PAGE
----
Observing art improves creativity because it broadens your perspective by introducing these new ways to look at the world. It invites inspiration by helping you think things you wouldn’t have thought before.

In the end, the art you observe inspires the art you create. 

Observing art connects you to the world.

Similarly, observing art improves creativity because it connects you to the world. When you observe others’ art, you get a glimpse into their worldview, their experiences, their opinions, their passions. It gives you another data point to help you get a clearer picture of the broader human experience. 

This connection to the world, and to other people, is going to improve your creativity. You’ll become more familiar with human emotion (a powerful driver of creativity), and the interactions you have with others will fuel your creativity in more human, meaningful ways.

Observing art to improve creativity

Now that we know why and how observing art improves creativity, I’d like to offer three quick tips for making the most out of your observations.

Be deliberate.

It’s great to enjoy art for the sake of enjoying it, but there is also something to be said for deliberately observing it, too. Every once in a while, observe art deliberately. Don’t just listen to a song; think about why it works so well. Don’t just look at a painting; write down what it makes you feel. Take the time to notice what it is about the piece that is so powerful.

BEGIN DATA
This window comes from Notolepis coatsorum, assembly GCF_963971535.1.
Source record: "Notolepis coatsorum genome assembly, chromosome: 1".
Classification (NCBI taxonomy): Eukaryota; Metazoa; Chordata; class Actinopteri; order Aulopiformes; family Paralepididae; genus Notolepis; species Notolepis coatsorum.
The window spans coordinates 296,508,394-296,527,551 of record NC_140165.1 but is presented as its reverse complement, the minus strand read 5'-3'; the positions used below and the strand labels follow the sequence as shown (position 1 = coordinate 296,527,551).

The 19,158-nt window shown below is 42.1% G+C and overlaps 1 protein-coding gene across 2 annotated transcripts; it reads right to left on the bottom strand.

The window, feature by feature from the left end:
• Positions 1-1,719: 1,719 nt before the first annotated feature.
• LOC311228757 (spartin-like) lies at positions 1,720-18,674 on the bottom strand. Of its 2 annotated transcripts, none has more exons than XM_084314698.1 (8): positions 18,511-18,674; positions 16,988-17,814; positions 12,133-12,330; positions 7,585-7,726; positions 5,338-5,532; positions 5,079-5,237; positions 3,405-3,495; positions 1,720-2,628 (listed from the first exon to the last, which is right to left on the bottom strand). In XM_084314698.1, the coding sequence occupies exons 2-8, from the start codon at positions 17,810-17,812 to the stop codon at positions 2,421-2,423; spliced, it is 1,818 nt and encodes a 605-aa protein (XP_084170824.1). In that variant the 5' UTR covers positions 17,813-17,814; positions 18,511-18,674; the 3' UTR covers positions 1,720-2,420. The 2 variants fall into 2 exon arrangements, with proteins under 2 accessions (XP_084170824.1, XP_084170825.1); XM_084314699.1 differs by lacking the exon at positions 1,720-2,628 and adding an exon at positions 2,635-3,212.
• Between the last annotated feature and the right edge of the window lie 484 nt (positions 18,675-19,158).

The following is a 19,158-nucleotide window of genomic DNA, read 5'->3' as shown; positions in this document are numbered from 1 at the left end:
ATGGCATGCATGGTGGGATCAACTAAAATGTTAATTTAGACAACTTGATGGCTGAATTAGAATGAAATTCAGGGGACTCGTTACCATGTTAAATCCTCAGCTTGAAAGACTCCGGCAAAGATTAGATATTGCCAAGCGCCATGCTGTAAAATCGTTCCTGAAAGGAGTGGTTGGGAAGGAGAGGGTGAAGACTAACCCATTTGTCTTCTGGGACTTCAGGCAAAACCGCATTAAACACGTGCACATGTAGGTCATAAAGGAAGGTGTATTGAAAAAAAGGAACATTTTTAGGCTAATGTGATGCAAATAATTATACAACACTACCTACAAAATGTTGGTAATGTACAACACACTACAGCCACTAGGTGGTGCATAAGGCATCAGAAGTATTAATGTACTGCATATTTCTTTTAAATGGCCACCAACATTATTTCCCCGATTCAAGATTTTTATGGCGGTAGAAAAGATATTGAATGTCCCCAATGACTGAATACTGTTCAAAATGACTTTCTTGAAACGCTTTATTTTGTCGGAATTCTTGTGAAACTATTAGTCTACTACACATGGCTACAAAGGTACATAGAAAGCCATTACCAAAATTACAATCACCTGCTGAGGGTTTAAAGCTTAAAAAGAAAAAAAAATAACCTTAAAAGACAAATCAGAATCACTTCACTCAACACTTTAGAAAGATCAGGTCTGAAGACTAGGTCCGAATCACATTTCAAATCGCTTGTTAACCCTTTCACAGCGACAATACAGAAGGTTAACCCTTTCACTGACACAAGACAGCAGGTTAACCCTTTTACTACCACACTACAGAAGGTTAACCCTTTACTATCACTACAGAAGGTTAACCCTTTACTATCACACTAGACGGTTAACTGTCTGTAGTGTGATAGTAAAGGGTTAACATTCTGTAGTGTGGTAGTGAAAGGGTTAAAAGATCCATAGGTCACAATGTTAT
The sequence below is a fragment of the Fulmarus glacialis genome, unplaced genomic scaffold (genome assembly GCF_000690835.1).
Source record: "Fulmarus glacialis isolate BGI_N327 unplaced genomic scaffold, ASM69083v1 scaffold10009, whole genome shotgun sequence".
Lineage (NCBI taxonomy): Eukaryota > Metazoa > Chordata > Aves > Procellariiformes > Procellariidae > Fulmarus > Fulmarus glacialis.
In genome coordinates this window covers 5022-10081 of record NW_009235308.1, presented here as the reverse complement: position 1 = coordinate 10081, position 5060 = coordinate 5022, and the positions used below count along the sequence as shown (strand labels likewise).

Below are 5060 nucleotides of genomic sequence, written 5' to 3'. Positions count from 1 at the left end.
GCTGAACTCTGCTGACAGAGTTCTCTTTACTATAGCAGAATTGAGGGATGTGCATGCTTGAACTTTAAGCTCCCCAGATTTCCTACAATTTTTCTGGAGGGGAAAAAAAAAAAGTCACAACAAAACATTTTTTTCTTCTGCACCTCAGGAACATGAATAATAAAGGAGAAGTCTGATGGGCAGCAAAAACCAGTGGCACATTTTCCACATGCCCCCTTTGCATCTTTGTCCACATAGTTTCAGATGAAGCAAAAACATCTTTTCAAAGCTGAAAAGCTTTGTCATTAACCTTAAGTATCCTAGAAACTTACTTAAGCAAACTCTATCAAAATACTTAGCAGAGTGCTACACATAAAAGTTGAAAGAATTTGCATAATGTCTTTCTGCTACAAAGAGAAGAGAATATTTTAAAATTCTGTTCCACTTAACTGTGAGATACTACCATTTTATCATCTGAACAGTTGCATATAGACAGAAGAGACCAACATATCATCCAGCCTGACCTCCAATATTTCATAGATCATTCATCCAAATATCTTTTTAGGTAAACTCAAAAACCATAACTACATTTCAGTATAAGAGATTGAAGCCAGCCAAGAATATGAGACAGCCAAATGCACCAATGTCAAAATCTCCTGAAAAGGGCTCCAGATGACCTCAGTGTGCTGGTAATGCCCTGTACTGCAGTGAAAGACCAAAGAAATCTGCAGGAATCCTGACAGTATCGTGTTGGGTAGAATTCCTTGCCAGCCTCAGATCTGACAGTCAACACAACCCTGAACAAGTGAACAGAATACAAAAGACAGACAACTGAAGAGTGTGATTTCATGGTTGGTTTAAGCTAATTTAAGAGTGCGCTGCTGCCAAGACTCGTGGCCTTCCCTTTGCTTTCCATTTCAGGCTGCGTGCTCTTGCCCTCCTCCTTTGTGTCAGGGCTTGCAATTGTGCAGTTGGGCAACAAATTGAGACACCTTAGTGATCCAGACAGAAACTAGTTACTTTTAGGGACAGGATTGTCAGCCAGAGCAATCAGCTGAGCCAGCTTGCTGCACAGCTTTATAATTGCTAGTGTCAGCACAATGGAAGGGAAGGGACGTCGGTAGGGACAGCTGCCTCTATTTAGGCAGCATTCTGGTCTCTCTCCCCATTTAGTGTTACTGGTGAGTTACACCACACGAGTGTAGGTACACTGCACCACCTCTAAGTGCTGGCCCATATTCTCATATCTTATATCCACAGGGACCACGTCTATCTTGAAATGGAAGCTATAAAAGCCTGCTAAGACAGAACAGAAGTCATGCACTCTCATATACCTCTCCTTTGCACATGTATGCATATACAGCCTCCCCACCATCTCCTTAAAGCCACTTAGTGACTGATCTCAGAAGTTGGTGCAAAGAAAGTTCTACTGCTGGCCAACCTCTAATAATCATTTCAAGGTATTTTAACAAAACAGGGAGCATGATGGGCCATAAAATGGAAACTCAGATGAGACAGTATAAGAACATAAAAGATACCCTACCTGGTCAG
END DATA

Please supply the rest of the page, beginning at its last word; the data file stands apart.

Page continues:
Try a variety.

Observing the same type of art over and over again will likely get you the same ideas over and over again. Mix things up by exploring different kinds of art that you wouldn’t normally be interested in: a different style, an unknown genre, or a different type of art altogether. This will help expand your horizons and apply what you observe about different kinds of art to the art you want to create.

Don’t use it as an excuse.

Observing art improves creativity in real and meaningful ways, but you have to be careful not to use it as an excuse to not create your own art. Consumption (observing) needs to be balanced by creation in order for your creativity to really flourish. So make sure you don’t get stuck in “research mode.” Force yourself to actually do the work as well.

Observing art really can improve your creativity. As you get inspired, fine-tune your observation skills, hone your craft, and connect to the world and the people around you, your creative thinking will flourish. So take the time to slow down, observe, and enjoy the art that other people have created. It will only make you a better creator in the end.

Discover your inner creative.

Creativity can benefit your life, but only if you let it. Take our assessment today so you can start learning how to live a more creative, fulfilling, purposeful life.